Monday, May 12, 2008

Dando Lion

In the space of about 2 months I almost pulled off a trifecta of musical obsession for Melody. There was The Rolling Stones concert at Dodger Stadium. There was Guns 'n Roses at the Gibson Amphitheater which we wound up NOT attending because we were both sick as a dog and she was leaving to go home for Christmas.

But before both of those came The Lemonheads at The Troubadour. The Troubadour for me holds a bit of melancholy...back when I first came out to Los Angeles for pilot season in 2001 my cousin Mike and I were supposed to see Joe Strummer and the Mescaleros. Joe Strummer was the lead singer/rhythm guitar player/songwriter/bandolero of The Clash. His next band The Mescaleros is ALMOST as good as The Clash. His solo stuff is sadly under appreciated.

Mike had tickets. But a speeding late '70's American behemoth of a car hit-and-ran me at the intersection of Crenshaw and the 10. Needless to say I was in no shape for a concert. Joe Strummer died the next year. I'm still in denial over that one.

So The Troubadour symbolizes the great show that never came to pass for me, and is tied up with the death of an idol. But when I heard The Lemonheads were playing there I snapped up 2 tickets pronto.

Melody was new to LA at the time and hadn't been to The Troubadour. She also had been a teenager in mad lust/love with Evan Dando but had never had the opportunity to see them live. I risked her taking him hostage and going on the lam by taking her to the show.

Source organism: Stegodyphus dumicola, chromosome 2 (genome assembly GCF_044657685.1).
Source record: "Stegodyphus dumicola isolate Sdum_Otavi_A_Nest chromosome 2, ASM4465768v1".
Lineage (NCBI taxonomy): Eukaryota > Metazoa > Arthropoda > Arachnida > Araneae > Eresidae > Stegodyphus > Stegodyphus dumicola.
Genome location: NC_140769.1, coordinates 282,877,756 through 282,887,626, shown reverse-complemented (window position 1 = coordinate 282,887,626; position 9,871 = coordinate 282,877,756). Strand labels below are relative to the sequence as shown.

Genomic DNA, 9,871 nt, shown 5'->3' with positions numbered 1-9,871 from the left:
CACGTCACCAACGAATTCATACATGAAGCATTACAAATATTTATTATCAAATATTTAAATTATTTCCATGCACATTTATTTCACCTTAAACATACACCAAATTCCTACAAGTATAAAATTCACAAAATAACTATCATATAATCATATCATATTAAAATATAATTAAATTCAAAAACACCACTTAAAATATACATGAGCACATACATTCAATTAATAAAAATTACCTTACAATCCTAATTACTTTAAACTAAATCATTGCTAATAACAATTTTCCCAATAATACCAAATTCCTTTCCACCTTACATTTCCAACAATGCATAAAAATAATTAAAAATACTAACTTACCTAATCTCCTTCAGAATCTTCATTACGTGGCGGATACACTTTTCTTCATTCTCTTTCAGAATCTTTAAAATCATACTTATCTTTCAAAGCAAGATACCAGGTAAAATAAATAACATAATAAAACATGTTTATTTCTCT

I had always liked The Lemonheads but had never really gotten into them. To my ear they sounded lazy. I also held a bit of a guy grudge against Evan Dando, feeling that a guy that tall and good-looking couldn't possibly have anything to say that would speak to a normal size midget like myself.

I've since come to believe that his music has been greatly overlooked due to this prejudice, in much the same way that Marilyn Monroe's immense gift was overshadowed by her beauty. This is a shame because Evan Dando is a GREAT writer.

His songs somehow cram Douglas Coupland novels into 3 minutes and 30 seconds of sing-along tastiness. He can confound you and break your heart at the same time. When you spend a little time with this music you start to worry for him, to feel protective, to wish that the rest of the world would stop drooling over him long enough to take him, his feelings, his songs, and his ideas seriously.

His songs prefigure the whole alt/country genre and he croons as hard as he rocks.

All that being said, I couldn't help but feel some serious pangs of jealousy as I watched him stoop down to sing into a fully extended microphone stand while my girlfriend loudly lost her mind.

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